TOKYO -- Toyota Motor Corp. is stepping up a global engine upgrade of 14 high-efficiency powerplants through 2015 with the deployment of a new downsized turbo unit.
The debuts of fuel-sipping but more-powerful engines began last year. By year end, the rollout will include 14 improved engines covering about 30 percent of Toyota's global nameplates, including such powerplants as the 2.0-liter turbocharged engine mounted in the Lexus NX crossover, the automaker said.
The latest example is a newly developed 1.2-liter direct-injection turbocharged engine for the Japan-market Toyota Auris small car, unveiled last week, following the debut of a new 1.5-liter naturally aspirated engine for the Corolla.
The suite of engines, which deliver at least 10 percent better fuel economy than existing ones, is a key part of Toyota's push to meet increasingly stringent emissions standards.
The world's largest automaker had prioritized gasoline-electric hybrid drivetrains over traditional internal combustion systems. But Toyota now is revamping base engines across the lineup. The new technologies draw on direct injection, turbocharging, high compression ratios and lean-burning Atkinson-cycle combustion.
Eight of the 14 new engines have been released. At least one of the upcoming engines will achieve a thermal efficiency rate of 40 percent, said Tetsu Yamada, general manager of engine design at Toyota's Unit Center powertrain development division.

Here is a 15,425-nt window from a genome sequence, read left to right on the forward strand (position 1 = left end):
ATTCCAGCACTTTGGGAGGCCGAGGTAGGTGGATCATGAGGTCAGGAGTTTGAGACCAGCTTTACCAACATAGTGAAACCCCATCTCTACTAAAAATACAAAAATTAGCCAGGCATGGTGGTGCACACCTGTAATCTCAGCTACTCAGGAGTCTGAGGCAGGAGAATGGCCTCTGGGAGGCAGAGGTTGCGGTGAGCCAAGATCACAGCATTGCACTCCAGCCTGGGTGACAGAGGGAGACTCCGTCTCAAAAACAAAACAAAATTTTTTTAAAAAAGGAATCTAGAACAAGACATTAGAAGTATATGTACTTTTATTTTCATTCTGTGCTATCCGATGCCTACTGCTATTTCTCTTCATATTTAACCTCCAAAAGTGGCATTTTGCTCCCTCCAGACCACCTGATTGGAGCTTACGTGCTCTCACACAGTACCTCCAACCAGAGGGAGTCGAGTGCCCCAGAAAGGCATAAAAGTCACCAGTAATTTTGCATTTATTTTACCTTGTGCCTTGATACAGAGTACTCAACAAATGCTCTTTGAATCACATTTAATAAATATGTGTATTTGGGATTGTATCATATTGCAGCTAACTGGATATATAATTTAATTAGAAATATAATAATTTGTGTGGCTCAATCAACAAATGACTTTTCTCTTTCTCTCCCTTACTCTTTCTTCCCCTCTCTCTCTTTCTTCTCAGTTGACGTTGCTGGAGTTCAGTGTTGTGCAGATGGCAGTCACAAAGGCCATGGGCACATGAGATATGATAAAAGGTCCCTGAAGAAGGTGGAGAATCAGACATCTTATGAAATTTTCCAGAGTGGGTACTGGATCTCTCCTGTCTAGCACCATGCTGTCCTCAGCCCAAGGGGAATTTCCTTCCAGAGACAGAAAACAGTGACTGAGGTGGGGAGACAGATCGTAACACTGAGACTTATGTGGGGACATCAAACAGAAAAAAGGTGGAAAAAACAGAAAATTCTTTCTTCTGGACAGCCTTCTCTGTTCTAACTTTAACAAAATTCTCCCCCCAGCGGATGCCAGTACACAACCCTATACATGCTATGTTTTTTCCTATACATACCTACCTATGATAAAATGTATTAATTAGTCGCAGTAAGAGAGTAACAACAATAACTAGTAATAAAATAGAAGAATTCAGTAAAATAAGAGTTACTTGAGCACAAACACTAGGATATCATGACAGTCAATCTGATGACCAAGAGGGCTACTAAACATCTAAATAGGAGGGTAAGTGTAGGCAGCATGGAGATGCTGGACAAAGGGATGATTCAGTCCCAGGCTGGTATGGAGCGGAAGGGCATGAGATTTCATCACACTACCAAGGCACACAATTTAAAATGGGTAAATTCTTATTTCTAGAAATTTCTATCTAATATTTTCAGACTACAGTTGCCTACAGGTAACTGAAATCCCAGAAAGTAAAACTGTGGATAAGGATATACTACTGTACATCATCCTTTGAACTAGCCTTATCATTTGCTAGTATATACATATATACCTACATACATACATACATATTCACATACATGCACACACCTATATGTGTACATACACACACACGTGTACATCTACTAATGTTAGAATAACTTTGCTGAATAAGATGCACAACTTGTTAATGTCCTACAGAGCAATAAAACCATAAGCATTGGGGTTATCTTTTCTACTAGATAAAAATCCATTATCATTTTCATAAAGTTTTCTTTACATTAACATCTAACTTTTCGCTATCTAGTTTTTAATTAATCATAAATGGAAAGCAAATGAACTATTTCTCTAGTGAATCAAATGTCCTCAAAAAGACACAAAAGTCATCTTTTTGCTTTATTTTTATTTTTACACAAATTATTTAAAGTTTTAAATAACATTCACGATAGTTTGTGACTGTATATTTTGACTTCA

The 1.2-liter turbo delivers thermal efficiency of 36 percent, compared with traditional turbo rates of between 30 and 35 percent. The new 1.5-liter direct-injection engine gets 38 percent. The ultraefficient engine on the Toyota Prius hybrid, by contrast, achieves thermal efficiency of 37 percent.
Thermal efficiency is a measure of how much engine power is lost through heat; a higher rate is better.
Engineers said the new 1.2-liter turbo will achieve better fuel economy than the 1.8-liter engine also offered in the Auris while delivering more powerful low-end torque.
The Japan-made Auris hatchback will arrive in the U.S. in September as the Scion iM. But the U.S. version will get only the 1.8-liter engine. Shinichi Yasui, executive chief engineer for Corolla-class vehicles, said Toyota is still weighing U.S. demand for downsized turbos. Americans, he said, tend to prefer larger displacement, naturally aspirated engines.
Toyota's new powerplants come as rivals such as Honda Motor Co. and Mazda Motor Corp. overhaul their own engine lineups.
Honda's line of Earth Dreams engines taps direct-injection technology and turbocharging. Mazda's updated Skyactiv engines pair fuel injection with ultrahigh combustion ratios.